British food prices ‘highest in Europe’

Food prices are higher in Britain than any other European country, a survey has found.

British shoppers can expect to spend £137.13 on a basket of food which would cost just £119.57 in France and £120.40 in Germany.

Researchers used harmonised consumer prices based on Eurostat statistics to calculate the cost of a basket of food.

Items included cereals, meat, fish and seafood, milk, cheese, eggs, fruit, vegetables, sugar and confectionary.

Results were then fed into a “quality of life” survey which concluded that the UK and Ireland were the worst places to live in Europe.

The survey – by the price comparison website – found that France and Spain are the best places to live.

In a further blow to British consumers, the trade off between tolerating a poor quality of life but enjoying the highest incomes in Europe has ended.

Net household income in the UK is now just £2314 above the European average, compared with £10,000 above average last year.

People in the UK also work longer hours, retire later, and receive less annual leave than most of their European counterparts.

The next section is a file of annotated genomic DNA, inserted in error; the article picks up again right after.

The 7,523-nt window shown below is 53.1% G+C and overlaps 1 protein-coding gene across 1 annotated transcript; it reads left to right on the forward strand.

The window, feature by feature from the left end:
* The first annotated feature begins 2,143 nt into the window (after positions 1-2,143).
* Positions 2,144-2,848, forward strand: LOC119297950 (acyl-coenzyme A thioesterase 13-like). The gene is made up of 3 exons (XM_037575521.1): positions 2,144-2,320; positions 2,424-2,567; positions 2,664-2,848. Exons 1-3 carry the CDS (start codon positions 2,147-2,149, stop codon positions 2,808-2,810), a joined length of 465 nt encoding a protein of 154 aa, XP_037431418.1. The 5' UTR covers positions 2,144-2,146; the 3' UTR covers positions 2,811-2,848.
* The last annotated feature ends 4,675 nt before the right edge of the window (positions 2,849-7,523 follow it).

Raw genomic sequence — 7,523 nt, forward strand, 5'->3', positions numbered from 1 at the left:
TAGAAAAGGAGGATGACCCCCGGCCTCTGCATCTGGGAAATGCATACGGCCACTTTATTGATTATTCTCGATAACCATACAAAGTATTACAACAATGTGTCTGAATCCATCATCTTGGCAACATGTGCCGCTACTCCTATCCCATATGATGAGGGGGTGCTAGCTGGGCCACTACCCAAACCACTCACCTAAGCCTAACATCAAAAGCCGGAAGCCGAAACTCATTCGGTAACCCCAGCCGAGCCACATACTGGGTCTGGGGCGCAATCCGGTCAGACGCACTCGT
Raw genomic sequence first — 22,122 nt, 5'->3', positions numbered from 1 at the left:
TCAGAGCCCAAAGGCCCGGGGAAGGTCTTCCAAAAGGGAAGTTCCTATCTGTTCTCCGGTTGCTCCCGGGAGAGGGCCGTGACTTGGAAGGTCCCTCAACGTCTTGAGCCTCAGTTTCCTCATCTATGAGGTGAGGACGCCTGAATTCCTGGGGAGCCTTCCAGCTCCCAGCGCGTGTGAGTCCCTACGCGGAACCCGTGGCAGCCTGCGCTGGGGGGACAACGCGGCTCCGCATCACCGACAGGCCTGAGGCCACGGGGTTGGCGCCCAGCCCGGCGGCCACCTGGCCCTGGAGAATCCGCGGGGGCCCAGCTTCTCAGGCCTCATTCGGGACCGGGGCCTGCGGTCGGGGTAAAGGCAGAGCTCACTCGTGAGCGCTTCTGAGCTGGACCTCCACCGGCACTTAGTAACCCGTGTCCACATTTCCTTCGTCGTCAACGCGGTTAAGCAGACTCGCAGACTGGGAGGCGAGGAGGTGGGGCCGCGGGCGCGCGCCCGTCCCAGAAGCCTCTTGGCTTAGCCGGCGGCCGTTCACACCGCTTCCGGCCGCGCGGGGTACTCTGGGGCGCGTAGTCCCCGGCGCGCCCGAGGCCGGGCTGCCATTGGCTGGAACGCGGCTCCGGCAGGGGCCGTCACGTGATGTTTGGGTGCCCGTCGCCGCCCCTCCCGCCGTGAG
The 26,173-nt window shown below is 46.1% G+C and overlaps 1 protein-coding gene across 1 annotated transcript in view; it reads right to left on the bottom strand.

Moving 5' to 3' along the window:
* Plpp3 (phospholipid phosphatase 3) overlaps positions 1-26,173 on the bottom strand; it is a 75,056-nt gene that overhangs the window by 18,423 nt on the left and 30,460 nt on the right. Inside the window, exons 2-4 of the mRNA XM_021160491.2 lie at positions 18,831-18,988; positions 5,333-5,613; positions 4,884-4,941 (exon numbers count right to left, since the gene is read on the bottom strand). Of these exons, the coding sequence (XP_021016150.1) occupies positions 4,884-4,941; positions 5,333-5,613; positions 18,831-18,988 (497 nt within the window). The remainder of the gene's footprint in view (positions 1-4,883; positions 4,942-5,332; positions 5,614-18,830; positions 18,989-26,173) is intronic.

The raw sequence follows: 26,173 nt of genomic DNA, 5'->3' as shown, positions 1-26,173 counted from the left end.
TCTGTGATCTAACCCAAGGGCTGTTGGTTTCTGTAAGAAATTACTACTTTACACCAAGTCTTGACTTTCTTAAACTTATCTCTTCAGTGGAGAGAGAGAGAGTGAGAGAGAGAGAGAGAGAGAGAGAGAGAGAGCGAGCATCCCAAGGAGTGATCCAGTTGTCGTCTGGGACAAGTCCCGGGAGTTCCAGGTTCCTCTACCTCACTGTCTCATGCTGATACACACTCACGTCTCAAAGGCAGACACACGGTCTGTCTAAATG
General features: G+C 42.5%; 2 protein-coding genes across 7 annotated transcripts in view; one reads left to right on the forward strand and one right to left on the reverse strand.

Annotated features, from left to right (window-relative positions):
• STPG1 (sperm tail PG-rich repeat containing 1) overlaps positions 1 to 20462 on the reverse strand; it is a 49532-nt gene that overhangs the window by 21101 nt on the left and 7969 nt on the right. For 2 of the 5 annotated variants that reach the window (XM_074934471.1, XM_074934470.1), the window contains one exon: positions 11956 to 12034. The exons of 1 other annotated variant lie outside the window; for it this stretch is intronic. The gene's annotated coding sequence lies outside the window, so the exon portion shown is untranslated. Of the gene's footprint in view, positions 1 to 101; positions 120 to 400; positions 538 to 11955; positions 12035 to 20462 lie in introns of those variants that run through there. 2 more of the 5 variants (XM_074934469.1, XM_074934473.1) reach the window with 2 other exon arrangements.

They enjoy less sunshine along the way and can expect to die two years younger than their French counterparts.

France, which has topped the index for the second year running, enjoys the earliest retirement age, spends most on healthcare and has the longest life expectancy.

Its workers also benefit from 36 days holiday a year – compared with just 28 in the UK – and it comes only behind Spain and Italy for hours of sunshine.

“Last year compared with our European neighbours we were miserable but rich, this year we’re miserable and poor,” said director Ann Robinson.

“Whereas some countries work to live, UK consumers live to work.

“In fact we work harder, take less holiday and retire later than most of our European counterparts – but the high cost of living makes this a necessity rather than a choice.”

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